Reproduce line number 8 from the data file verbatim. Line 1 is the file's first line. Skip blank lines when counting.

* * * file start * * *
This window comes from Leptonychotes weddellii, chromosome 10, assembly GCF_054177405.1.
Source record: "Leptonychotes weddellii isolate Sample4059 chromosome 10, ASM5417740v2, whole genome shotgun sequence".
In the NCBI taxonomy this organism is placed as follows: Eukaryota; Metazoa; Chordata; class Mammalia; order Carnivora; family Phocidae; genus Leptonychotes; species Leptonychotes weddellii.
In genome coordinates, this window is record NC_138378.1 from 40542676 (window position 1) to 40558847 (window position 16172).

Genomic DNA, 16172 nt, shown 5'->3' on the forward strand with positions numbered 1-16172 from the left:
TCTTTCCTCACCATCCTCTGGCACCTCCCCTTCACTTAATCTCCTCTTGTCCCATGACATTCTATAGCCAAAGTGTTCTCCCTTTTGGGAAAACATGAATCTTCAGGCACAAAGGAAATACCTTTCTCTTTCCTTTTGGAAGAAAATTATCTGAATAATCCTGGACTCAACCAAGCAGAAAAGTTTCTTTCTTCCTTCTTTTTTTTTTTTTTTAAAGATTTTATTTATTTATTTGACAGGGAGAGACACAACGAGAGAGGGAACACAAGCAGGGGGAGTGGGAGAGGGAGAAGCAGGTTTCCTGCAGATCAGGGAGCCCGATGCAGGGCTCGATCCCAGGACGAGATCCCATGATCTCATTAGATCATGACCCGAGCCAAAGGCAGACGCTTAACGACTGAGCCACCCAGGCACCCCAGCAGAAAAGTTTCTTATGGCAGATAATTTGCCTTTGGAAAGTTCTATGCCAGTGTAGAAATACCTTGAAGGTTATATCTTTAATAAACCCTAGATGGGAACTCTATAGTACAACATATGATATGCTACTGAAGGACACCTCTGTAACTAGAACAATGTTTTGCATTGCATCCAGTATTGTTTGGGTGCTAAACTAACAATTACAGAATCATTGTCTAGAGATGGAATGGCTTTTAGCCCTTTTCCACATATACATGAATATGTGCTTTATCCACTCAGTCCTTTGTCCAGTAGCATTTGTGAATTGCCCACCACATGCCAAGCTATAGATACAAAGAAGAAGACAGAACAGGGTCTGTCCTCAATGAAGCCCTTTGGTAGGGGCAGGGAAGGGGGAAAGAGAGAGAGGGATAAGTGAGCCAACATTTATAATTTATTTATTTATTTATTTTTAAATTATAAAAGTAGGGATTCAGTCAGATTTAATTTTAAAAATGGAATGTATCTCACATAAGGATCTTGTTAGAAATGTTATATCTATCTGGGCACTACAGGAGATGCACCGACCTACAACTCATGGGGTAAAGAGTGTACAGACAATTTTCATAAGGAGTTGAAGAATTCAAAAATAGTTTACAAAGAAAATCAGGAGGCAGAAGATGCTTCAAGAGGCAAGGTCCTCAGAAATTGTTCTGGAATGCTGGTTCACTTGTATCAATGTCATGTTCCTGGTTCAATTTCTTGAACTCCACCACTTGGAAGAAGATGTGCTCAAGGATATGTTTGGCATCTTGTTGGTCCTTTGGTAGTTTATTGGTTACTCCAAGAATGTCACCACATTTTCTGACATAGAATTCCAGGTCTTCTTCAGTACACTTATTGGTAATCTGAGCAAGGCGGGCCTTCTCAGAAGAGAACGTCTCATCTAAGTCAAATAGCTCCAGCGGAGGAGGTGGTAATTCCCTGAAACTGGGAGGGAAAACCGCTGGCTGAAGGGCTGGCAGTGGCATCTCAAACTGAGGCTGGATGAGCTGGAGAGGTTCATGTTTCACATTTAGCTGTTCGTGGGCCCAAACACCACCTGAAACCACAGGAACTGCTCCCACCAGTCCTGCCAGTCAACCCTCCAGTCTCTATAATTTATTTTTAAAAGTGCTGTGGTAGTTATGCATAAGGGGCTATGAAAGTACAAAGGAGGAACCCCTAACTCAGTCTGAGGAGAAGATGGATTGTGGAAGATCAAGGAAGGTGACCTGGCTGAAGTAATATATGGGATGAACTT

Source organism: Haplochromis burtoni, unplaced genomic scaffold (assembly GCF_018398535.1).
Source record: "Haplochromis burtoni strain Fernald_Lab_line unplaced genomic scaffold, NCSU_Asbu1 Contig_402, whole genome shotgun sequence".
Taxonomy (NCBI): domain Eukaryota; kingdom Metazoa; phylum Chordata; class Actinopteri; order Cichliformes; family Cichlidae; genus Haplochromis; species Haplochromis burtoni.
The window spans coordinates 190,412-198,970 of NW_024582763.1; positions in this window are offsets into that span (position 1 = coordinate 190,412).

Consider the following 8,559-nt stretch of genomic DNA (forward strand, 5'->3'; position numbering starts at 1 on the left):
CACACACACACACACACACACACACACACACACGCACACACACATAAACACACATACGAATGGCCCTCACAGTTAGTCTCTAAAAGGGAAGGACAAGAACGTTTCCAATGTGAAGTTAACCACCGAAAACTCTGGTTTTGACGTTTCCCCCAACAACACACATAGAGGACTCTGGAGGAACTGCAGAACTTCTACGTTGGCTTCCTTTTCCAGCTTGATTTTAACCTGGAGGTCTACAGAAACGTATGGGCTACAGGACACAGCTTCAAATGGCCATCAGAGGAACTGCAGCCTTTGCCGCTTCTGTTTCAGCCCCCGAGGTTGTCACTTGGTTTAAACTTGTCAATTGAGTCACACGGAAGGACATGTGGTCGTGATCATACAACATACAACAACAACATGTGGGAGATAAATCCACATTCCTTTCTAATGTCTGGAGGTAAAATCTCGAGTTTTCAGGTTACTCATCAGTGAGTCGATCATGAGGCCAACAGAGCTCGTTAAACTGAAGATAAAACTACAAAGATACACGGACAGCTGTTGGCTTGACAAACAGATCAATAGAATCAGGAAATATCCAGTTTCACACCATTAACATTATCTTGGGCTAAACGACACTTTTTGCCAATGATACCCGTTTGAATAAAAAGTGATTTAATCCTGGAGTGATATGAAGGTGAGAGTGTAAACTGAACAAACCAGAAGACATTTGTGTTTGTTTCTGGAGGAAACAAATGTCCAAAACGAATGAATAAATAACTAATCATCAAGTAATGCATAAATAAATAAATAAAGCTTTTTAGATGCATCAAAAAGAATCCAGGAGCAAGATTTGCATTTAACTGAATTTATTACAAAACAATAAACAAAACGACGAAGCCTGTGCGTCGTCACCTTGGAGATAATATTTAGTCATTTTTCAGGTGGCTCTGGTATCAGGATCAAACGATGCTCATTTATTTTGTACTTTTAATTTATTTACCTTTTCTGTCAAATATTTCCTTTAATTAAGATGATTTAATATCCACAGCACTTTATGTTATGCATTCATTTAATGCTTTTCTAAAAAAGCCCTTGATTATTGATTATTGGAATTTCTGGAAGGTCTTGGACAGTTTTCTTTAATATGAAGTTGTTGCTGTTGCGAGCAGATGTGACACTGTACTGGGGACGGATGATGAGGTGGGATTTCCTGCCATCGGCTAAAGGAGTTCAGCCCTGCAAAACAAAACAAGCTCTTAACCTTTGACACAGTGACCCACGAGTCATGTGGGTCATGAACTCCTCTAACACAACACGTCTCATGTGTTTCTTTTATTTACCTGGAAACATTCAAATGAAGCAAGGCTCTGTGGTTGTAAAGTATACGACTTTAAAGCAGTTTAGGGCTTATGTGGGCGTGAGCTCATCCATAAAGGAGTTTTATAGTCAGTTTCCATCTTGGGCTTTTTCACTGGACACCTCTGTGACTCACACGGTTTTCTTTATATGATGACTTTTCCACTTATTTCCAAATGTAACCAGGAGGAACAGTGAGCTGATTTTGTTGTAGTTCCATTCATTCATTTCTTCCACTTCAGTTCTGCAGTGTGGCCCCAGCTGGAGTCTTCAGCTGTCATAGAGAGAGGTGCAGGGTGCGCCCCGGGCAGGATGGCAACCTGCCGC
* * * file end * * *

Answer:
Source record: "Haplochromis burtoni strain Fernald_Lab_line unplaced genomic scaffold, NCSU_Asbu1 Contig_402, whole genome shotgun sequence".